Two drugs already on the market to treat type two diabetes are being tested in nonhuman primates to see if they can impact the aging process. Researchers dosed marmosets with Metformin and Acarbose and found no adverse side effects. The pilot study results were recently published in the journal Pathobiology of Aging and Age-related Diseases. Partners in the study include the Southwest National Primate Research Center (SNPRC) on the Texas Biomedical Research Institute campus, UT Health San Antonio, South Texas Veterans’ Health Care System, and Texas A&M-San Antonio.
“The medication was safe and did what we expected it to do in the animals,” said Texas Biomed Associate Professor Corinna Ross, Ph.D., who is also the marmoset colony administrator at the SNPRC. “The marmosets did very well with the therapy and it holds a lot of promise for the future.”
Metformin increases insulin sensitivity. Acarbose alters how carbohydrates are digested. The theory behind these medications’ possible age-related benefits is that their activity mimics calorie restriction, an intervention shown to increase longevity and health span in mice. Now, marmosets – which are small New World monkeys – are being used as the test model since their physiology, reproductive system, and aging patterns are similar to humans.
In this recent study, marmosets were given Metformin and Acarbose orally in a yogurt mixture. The animals were monitored for side effects. None were observed. Now the scientists are working to get federal funding for a long-term research project focusing on the effectiveness of the medications.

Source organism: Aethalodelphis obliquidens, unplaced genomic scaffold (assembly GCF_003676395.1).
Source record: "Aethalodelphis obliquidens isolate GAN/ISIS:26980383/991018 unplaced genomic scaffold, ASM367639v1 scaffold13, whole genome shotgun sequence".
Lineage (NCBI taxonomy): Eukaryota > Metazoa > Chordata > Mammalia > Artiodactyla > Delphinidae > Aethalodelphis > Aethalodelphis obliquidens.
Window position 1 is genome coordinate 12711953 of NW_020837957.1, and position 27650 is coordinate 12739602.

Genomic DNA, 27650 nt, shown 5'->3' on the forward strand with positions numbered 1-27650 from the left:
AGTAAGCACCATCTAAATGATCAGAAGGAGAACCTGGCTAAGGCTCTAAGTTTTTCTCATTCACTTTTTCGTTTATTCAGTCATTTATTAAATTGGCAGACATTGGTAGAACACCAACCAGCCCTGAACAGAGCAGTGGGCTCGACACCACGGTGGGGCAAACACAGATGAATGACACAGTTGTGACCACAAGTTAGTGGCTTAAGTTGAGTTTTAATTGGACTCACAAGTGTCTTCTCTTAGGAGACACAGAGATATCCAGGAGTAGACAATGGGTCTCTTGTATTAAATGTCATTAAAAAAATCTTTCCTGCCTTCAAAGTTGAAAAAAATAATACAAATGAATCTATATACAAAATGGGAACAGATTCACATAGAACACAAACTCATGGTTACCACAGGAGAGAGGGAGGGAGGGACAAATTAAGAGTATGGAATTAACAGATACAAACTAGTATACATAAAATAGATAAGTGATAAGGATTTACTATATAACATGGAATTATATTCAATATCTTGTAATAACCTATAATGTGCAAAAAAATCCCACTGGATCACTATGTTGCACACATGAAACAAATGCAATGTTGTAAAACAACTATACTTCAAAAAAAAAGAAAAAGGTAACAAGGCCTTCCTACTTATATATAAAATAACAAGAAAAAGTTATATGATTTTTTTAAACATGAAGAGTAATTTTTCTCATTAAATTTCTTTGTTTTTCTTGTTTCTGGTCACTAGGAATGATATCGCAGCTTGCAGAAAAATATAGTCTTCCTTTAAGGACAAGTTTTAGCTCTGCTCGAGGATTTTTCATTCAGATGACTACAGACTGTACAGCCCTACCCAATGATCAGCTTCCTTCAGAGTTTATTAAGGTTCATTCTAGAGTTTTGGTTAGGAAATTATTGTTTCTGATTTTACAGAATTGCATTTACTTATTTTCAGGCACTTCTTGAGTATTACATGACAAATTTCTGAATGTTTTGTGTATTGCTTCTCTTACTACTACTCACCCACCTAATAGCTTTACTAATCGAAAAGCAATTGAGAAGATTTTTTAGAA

“We’re finding more and more that a lot of FDA-approved drugs that were developed for one specific purpose really have several other things they are capable of doing,” Dr. Ross explained. “We’ve already done the development. We’ve already done the testing. We know they’re safe in people. They can, perhaps, solve a lot more problems.”
Earlier research has shown Metformin is associated with cognitive improvements and Acarbose is associated with cardiovascular benefits including protection against atherosclerosis and myocardial infarction. These improvements were shown in diabetic patients. Now, scientists are trying to find out if healthy people could benefit from these medications.
This research was supported by a pilot grant provided by the San Antonio Claude D. Pepper Older Americans Independence Center (P30 AG044271). Staff and resources were partially supported by San Antonio Nathan Shock Center of Excellence in the Biology of Aging (P30 AG013319), R01 AG050797, R01 AG057431, the Southwest National Primate Research Center P51OD011133 and the Geriatric Research, Education and Clinical Center of the South Texas Veterans Health Care System.